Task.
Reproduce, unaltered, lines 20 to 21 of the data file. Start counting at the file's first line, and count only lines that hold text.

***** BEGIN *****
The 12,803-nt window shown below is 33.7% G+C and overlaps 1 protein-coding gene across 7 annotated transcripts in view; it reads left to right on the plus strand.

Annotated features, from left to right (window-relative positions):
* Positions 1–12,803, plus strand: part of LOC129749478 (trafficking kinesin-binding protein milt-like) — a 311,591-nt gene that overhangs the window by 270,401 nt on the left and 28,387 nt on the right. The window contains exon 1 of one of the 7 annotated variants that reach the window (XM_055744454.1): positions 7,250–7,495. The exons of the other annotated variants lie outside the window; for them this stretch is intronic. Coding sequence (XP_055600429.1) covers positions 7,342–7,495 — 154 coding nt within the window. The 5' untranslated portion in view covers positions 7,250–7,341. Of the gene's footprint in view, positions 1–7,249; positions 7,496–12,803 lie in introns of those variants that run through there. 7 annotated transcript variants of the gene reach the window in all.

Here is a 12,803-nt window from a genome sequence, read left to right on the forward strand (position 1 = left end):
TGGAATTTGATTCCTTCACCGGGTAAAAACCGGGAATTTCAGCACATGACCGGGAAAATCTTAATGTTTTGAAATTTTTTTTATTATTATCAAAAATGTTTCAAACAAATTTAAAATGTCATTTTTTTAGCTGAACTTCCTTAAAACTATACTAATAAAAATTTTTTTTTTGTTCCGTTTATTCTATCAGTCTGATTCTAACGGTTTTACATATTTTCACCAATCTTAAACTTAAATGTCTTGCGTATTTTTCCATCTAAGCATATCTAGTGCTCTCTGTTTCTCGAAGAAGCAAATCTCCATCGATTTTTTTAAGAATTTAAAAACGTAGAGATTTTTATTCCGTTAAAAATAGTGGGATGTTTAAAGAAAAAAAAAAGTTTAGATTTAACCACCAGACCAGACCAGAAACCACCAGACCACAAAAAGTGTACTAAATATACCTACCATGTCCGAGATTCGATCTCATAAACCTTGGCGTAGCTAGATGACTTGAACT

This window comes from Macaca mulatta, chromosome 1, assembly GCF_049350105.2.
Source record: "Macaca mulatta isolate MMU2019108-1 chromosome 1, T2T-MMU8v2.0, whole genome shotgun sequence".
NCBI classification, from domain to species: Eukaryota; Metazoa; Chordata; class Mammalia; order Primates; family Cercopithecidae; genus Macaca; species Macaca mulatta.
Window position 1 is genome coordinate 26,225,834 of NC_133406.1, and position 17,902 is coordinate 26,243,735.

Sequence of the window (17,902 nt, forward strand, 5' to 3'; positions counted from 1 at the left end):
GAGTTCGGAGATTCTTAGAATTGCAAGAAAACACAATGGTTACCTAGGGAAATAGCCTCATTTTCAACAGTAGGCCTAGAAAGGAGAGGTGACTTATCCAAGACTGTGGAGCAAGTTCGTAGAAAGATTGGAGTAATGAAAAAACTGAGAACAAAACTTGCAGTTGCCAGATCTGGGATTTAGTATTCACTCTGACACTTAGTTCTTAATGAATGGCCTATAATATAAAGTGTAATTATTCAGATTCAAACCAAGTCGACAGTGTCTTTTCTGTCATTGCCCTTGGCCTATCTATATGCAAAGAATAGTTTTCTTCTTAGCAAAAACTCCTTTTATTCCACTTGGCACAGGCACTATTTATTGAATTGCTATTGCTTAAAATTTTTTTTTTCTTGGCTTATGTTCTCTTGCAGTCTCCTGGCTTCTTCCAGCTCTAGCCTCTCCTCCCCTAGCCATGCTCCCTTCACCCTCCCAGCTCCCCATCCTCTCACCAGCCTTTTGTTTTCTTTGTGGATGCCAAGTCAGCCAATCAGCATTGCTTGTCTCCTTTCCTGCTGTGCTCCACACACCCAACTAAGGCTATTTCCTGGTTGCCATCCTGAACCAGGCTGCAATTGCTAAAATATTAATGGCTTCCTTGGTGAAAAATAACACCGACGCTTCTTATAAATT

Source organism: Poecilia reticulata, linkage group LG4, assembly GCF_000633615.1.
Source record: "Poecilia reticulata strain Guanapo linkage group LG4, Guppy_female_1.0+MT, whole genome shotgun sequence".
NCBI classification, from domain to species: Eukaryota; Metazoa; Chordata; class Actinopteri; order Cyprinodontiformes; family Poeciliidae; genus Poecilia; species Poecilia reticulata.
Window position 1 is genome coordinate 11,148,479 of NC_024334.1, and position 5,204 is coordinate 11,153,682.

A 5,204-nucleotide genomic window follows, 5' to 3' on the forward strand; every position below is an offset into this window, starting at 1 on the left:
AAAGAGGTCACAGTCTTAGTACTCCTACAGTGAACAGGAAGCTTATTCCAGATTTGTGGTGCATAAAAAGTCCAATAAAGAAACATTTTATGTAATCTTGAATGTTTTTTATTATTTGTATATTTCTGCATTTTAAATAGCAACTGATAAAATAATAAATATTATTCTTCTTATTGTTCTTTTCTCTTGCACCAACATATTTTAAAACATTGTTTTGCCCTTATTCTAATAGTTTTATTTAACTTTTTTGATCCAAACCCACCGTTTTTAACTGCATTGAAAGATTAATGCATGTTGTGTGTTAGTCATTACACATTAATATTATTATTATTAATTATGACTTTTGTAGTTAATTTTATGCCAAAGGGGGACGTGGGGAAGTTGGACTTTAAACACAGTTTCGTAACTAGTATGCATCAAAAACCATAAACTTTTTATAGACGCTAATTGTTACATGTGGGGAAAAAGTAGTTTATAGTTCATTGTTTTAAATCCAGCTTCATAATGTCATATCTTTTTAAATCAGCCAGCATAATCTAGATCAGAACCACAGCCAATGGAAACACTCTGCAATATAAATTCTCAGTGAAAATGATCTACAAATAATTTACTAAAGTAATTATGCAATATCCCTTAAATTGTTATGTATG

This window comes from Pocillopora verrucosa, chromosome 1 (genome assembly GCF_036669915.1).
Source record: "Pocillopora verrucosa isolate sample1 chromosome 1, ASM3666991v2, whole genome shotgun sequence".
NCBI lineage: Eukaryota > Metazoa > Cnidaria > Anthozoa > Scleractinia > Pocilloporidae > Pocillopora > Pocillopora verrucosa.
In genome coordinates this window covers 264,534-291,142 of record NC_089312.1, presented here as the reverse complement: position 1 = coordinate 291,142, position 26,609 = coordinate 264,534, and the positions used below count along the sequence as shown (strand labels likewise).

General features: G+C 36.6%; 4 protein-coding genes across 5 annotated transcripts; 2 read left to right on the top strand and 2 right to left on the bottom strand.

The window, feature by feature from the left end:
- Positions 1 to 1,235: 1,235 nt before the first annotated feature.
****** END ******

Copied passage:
NCBI lineage: Eukaryota > Metazoa > Cnidaria > Anthozoa > Scleractinia > Pocilloporidae > Pocillopora > Pocillopora verrucosa.
In genome coordinates this window covers 264,534-291,142 of record NC_089312.1, presented here as the reverse complement: position 1 = coordinate 291,142, position 26,609 = coordinate 264,534, and the positions used below count along the sequence as shown (strand labels likewise).